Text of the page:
Improving Your Hardscaping

After I realized that our back porch was chipping apart, I decided that I needed to work a little harder to make things right. I started carefully analyzing the area, and I realized that the concrete needed to be completely removed and re-poured. I knew that asphalt work was beyond my comfort level, so I decided to call in a professional contractor to do the work. It was amazing to watch them work, and when they were finished our yard looked brand new. This blog is all about improving your hardscaping by replacing old, cracked, or discolored asphalt or concrete paving.

3 Reasons Your Asphalt Might Be Cracking

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Your asphalt pavement or driveway is quite resilient. Asphalt is meant to be an inexpensive alternative to other forms of pavement without sacrificing a great deal of structural integrity. But, like all things related to your home, if left uncared for, or you run into bad circumstances, it can become damaged. Throughout the course of this brief article, you will learn of just a few reasons why your asphalt might be cracking, as well some helpful hints on how to correct this issue.

Freezing and Thawing

Variable temperatures can contribute to your asphalt driveway cracking. This is especially true when there is a quick shift from cold temperatures to hot temperatures or vice versa. If your driveway has become frozen and quickly thaws, this causes it to contract and then expand, respectively, in a relatively short period of time. This can cause your asphalt to quite literally break. During the cold winter months, apply calcium chloride to your asphalt, which will cause the ice to melt slowly, rather than allowing the sun's rays to make quick work of it.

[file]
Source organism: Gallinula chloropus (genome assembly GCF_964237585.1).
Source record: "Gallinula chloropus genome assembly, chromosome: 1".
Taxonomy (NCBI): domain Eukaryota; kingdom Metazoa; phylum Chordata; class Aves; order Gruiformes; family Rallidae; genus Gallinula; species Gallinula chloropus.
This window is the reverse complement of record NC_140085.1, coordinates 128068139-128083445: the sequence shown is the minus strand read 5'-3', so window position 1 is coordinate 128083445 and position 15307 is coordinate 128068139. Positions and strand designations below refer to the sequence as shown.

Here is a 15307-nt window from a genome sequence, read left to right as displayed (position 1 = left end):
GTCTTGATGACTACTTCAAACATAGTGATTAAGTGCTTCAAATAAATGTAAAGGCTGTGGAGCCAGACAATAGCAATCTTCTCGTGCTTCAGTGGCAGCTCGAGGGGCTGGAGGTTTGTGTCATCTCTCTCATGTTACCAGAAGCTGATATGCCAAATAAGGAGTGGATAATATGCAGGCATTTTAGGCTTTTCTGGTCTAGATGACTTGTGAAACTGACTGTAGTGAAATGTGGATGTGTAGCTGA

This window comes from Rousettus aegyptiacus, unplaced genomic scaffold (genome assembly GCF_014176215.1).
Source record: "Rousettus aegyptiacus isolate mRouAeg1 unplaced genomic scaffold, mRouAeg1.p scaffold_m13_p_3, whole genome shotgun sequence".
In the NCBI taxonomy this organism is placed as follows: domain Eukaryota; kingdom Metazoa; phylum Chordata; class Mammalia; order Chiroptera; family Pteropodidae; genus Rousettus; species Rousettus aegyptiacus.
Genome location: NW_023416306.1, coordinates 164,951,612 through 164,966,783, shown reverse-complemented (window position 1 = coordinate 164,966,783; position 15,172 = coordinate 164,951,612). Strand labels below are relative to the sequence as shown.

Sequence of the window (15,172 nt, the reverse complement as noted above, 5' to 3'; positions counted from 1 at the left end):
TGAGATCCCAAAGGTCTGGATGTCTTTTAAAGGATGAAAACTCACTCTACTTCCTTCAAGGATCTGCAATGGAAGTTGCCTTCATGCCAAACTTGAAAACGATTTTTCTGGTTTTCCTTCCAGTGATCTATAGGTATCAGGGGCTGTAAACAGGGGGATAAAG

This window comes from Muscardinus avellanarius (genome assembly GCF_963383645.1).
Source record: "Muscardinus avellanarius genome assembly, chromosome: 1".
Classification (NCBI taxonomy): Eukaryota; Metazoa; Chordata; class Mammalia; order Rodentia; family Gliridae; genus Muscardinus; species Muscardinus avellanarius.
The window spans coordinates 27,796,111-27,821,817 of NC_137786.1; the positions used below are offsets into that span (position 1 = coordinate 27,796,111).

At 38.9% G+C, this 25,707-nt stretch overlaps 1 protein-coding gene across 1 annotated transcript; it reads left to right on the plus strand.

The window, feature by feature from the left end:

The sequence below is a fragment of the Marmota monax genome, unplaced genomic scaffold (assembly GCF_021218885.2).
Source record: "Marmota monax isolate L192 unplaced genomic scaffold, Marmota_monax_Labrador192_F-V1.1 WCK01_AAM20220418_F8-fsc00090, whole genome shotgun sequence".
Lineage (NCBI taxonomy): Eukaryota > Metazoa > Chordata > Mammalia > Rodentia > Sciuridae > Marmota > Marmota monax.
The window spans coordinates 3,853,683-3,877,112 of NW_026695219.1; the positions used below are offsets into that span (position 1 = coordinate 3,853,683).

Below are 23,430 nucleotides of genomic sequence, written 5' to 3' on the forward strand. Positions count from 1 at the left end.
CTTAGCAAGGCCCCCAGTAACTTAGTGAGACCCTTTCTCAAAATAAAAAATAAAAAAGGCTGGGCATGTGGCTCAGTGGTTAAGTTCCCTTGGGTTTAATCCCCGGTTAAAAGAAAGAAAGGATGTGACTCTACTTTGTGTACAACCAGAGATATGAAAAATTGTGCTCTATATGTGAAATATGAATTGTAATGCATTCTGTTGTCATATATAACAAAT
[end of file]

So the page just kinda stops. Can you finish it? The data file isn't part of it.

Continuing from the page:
Heavy Loads

An asphalt pavement can withstand an ample amount of weight, but you should still be well aware that pushing it above its recommended weight limit can cause it to crack or break. As a rule of thumb, it is best to never put incredibly heavy vehicles (such as semis) or heavy, load bearing objects on your pavement. The weight limit of an asphalt pavement is somewhere in the ballpark of 10,000 pounds, while a standard heavy duty truck weighs approximately a ton. This means that you should have no more than five heavy trucks on your pavement at one time.

Bad Foundations

It is imperative that you use a trusted contractor when you have the foundation for your asphalt pavement poured. A poorly poured foundation can cause your asphalt pavement to crack and splinter. This usually means that the foundation was not properly packed or the groundwork was not nearly as tight as it should have been. This can lead to moisture building up beneath the asphalt and escaping by creating cracks in the asphalt. In no circumstances should you ever allow a contractor to use dirt as a substrate for your pavement. This will ultimately lead to pavement that will consistently crack and splinter.

This brief guide should have shed some light on some of the causes of cracks in your asphalt pavement.

For more information, contact a company like Asphalt Maintenance.

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16 May 2016